The Alexandria Quartet. Lawrence Durrell.

Durrell, Lawrence. The Alexandria Quartet. Faber and Faber, London, 1962. F;4/18.

Rereading part of this set of four novels from the 1960s reminds me of revisiting Been Down So Long it Looks Like Up to Me from the same era, although Durrell’s famous stories are in a completely different league. Going to high school and then university as an English major through the mid-1960s these books were pretty well required reading for maintaining the pseudo-intellectual persona many of us felt we needed. I read the whole Quartet, I think in grade 12, but this time just read Justine and about half of Balthazar (I guess I wanted to get on with something else).

The writing, the characters, the tone, and what Durrell presented himself as doing make a great snapshot of the literary terrain in those years, focusing  (as we in our late teens and early 20s did unavoidably) on romantic love. Durrell paired up with Henry Miller as sort of a UK version of Miller’s shock-troop approach to American culture. Sexuality and its at the time new “freedom” preoccupied both of these authors (they actually staged some sort of a lie-in at one point where they spent time in bed together although neither was ever considered gay). 1962 was only a few years after Peyton Place appeared, and Lawrence’s Lady Chatterley’s Lover although it was published in 1929 was still subject to an obscenity trial in 1960. What a fuss over how shocking both of these books were popularly thought to be for actually describing sex, and using words like cock and cunt.

Justine is the story, narrated by Darley, a writer and schoolteacher, of a beautiful troubled Jewish woman, having an affair with Darley but married to fabulously wealthy Nessim. I was reminded with this reading that the writing is so beautiful that at times the kind of murky plot lines don’t much matter. Beautiful, but to a modern ear maybe a bit self-important and overblown. I’m left with a kind of nostalgic déjà vu and a sense of what Alexandria might have been like in the 1930s, sleazy, multicultural, permissive, and not clean. And home to a menagerie of strange characters. That the writing itself was the most powerful part of Justine is supported a bit by a 1969 movie by the same title flopping like a dead fish.

Justine’s trouble has of course to do with love, marriage, and sex. Darley comments on her depression:

Each day she plunged deeper… (her) relationships… did not answer the needs of her nature. Just as a man knows inside himself from the first hour that he has married the wrong woman but there is nothing to be done about it.

There is throughout the novel a contemporary emphasis on subjectivity and point of view:

Our view of reality is conditioned by our position in space and time – not by our personalities as we like to think. Thus every interpretation of reality is based upon unique position. Two paces East or West and the whole picture is changed.

… I remember this quote (not verbatim) from 50 years ago, as well as another one, concerning a similar theme here, the sharp contrast between daily reality and the imagination: “… a prostitute may be unaware that her client is a poet who will immortalize her in a sonnet she will never read.” Full many a gem.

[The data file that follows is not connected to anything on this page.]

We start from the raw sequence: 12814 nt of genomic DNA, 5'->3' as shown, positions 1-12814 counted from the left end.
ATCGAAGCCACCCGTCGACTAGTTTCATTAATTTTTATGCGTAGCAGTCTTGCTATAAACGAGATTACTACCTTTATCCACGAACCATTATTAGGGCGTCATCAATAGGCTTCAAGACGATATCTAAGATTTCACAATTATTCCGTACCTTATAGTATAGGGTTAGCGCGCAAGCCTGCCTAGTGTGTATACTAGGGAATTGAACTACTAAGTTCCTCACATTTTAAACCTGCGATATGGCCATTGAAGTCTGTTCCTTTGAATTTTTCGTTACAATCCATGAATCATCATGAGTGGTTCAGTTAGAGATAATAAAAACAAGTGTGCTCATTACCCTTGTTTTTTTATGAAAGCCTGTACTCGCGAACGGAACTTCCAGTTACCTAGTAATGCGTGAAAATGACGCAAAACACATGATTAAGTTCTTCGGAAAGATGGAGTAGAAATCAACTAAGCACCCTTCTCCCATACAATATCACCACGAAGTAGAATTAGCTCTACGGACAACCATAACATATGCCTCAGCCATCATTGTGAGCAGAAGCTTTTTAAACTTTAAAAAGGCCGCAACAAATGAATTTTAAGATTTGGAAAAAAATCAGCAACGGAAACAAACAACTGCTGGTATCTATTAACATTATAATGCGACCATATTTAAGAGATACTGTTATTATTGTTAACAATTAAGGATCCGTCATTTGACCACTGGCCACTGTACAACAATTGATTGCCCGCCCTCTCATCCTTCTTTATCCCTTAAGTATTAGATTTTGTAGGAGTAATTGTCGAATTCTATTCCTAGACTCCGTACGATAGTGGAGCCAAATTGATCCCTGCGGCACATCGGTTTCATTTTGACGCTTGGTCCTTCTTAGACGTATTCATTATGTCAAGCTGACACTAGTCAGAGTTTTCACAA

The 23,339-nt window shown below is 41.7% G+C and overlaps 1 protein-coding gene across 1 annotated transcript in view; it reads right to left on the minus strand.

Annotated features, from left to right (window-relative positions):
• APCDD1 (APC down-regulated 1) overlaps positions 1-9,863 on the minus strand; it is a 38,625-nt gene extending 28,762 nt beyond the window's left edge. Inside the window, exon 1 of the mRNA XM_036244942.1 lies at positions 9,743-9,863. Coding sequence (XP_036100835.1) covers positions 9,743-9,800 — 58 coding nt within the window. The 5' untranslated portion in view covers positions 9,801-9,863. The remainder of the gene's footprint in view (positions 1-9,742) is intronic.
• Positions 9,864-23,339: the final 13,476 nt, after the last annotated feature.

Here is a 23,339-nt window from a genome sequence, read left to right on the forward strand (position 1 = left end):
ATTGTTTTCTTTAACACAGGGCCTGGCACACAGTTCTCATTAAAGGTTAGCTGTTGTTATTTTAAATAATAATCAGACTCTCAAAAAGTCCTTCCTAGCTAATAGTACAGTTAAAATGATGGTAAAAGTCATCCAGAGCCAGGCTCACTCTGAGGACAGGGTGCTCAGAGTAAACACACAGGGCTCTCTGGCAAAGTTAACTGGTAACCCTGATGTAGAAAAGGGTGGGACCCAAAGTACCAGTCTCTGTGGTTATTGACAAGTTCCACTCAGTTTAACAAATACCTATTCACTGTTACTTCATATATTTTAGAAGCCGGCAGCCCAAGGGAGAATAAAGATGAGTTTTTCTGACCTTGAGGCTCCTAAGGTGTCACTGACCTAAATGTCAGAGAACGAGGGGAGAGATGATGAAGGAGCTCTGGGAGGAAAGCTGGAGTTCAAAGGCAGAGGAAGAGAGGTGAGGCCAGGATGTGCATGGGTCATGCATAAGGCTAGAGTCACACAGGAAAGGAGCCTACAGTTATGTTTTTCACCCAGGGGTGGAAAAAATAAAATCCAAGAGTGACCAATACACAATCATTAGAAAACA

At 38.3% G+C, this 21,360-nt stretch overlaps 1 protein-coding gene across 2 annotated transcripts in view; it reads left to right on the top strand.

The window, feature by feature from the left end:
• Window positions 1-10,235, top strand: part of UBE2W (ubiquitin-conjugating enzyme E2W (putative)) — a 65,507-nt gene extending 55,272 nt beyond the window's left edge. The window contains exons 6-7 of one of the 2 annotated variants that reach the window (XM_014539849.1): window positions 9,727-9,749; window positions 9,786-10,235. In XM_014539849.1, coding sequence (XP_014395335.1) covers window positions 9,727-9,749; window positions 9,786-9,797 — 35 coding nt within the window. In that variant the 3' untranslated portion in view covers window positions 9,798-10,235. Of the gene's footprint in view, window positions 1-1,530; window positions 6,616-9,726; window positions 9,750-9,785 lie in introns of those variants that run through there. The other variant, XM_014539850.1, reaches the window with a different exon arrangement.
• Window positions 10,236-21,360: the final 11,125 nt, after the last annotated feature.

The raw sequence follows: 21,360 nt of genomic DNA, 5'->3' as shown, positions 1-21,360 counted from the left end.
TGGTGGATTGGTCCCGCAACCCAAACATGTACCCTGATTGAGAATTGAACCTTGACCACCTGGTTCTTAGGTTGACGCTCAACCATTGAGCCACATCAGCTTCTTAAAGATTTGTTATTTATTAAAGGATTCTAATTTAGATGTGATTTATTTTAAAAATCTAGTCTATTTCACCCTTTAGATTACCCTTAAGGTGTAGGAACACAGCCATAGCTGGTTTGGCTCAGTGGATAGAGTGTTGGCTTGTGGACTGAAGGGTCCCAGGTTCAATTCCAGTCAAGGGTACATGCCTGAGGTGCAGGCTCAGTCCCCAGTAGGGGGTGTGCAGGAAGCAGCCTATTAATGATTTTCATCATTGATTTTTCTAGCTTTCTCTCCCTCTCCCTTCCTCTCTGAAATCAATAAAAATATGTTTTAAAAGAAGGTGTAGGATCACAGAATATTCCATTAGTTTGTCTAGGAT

Balthazar, the second of the quartet, struck me this time as wildly comical, like some of  Henry Miller’s writing and of characters in David Foster Wallace’s Infinite Jest. Scobie is a ridiculous but still at times serious character that Darley can barely keep a straight face around. He’s a retired cop turned spy (making much of completely trivial espionage), who cross-dresses secretly and owns a parrot that recites Muslim liturgy and makes farting sounds, getting Scobie in physical trouble once in a bar he wasn’t aware was run and populated by Muslims. He describes in great detail and offers as seriously delicious “mock whiskey” out of his bathtub. Funnier than it sounds…

I’m not sure if I will go back and finish Balthazar, or even carry on to the other two books. I seem to be a bit preoccupied with the 1960s right now, looking into political events and some of the literary criticism that dominated English lit scholars when I was studying it.

What a surprise after finally getting into medical school and spending five years memorizing to surface into some sort of normal life and, picking up periodicals and social science nonfiction again, realize how strangely things had developed. University arts academics that were just in the 60s waking up to what seemed to be an exciting left-of-centre alternative to the conventional life view of post-war adults had, by 1980, instead of leaving the left-right dichotomy behind and moving on with legitimate study and understanding of art and culture, gone off a completely wacko deep end into the kind of political correctness the strange excesses which we are just now beginning to see the absurdity of. Deconstruction and other apparently serious theories were what this was all about superficially, but a terrible destructive bastardizing of reasonable liberal thinking was what it seemed to produce.

I’m calling these four novels, mostly in retrospect, 8.6 content, 9.4 style.

About John Sloan

John Sloan is a senior academic physician in the Department of Family Practice at the University of British Columbia, and has spent most of his 40 years' practice caring for the frail elderly in Vancouver. He is the author of "A Bitter Pill: How the Medical System is Failing the Elderly", published in 2009 by Greystone Books. His innovative primary care practice for the frail elderly has been adopted by Vancouver Coastal Health and is expanding. Dr. Sloan lectures throughout North America on care of the elderly.
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